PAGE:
1. Notice the types of activities in which your children become engaged. Think of related and challenging activities that you could do with your child. Can you think of any experiments or exploration you could engage in together?
2. The next time your child gets into a fight or argument with another child, try to help both children express their negative emotions and say what they feel like doing to the other child, instead of doing it. Give the children the opportunity to find a way to resolve the dispute instead of deciding yourself how they can make amends.
3. Work on "active listening" with your child by sitting down and looking at her when she is talking. Pay attention to your reaction. If you find yourself judging what your child says, try to stop yourself and rephrase your comments.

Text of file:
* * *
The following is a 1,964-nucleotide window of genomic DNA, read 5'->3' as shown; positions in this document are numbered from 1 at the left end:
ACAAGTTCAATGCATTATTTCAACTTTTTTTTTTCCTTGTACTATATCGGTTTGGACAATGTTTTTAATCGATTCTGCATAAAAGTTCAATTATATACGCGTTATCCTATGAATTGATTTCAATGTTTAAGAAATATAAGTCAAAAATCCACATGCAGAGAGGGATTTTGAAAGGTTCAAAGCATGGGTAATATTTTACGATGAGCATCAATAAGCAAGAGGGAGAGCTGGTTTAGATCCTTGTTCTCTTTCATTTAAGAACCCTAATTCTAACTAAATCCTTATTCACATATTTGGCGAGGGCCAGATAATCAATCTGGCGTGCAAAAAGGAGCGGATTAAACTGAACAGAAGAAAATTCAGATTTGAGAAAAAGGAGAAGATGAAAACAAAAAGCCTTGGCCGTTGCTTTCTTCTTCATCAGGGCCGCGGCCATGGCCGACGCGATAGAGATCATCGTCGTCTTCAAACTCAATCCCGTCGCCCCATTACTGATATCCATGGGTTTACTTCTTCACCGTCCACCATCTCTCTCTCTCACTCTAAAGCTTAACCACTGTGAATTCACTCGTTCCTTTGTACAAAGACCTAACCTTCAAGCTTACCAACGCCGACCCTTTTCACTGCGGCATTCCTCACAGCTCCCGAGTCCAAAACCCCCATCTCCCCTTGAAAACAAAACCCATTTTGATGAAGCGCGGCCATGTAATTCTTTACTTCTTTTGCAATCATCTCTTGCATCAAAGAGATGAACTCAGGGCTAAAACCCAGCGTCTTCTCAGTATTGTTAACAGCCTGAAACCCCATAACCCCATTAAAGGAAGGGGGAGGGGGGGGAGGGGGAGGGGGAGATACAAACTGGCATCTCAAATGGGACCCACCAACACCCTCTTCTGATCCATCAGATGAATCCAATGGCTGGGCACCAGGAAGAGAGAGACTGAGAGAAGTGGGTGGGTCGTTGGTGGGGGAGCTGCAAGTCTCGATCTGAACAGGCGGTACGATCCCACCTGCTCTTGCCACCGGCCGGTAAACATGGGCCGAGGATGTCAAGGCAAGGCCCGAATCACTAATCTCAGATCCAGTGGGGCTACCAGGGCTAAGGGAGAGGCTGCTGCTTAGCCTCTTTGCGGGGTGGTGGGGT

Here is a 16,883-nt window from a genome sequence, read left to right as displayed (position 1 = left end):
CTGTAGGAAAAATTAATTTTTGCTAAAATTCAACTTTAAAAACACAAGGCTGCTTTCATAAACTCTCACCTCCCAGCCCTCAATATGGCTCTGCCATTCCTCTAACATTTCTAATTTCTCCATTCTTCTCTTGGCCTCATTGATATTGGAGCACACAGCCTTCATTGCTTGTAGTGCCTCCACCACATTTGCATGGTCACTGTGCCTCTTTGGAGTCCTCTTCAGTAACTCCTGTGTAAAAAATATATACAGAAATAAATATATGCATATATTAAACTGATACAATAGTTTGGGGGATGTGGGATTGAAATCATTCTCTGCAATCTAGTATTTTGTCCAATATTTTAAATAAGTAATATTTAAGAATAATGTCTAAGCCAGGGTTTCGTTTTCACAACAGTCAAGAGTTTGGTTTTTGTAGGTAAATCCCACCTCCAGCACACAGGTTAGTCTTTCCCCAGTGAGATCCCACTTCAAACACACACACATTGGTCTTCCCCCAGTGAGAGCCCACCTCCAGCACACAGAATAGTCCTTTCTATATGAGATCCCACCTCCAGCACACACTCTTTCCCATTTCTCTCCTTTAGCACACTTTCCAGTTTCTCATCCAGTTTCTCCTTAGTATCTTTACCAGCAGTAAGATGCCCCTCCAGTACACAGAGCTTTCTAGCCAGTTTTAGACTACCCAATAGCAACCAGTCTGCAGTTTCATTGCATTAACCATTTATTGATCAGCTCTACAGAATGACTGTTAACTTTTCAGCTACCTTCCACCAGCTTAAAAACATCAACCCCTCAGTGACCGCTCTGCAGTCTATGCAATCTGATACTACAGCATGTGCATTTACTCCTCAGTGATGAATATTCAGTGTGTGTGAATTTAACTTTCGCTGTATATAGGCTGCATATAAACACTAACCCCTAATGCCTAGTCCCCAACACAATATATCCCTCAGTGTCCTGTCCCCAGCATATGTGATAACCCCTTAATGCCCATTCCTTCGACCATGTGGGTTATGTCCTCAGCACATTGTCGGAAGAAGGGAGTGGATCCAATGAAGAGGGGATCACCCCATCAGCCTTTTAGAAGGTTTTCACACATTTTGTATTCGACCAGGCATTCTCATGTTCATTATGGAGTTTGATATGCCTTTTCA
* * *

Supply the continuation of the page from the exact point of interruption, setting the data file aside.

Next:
4. Set up a pretend school environment at your kitchen table and encourage your child to be one of his teachers or one of his classmates. Ask questions that help your child consider different scenarios or activities that could occur at school and how teachers and children would react. If you have more than one child, encourage them to change roles with each other.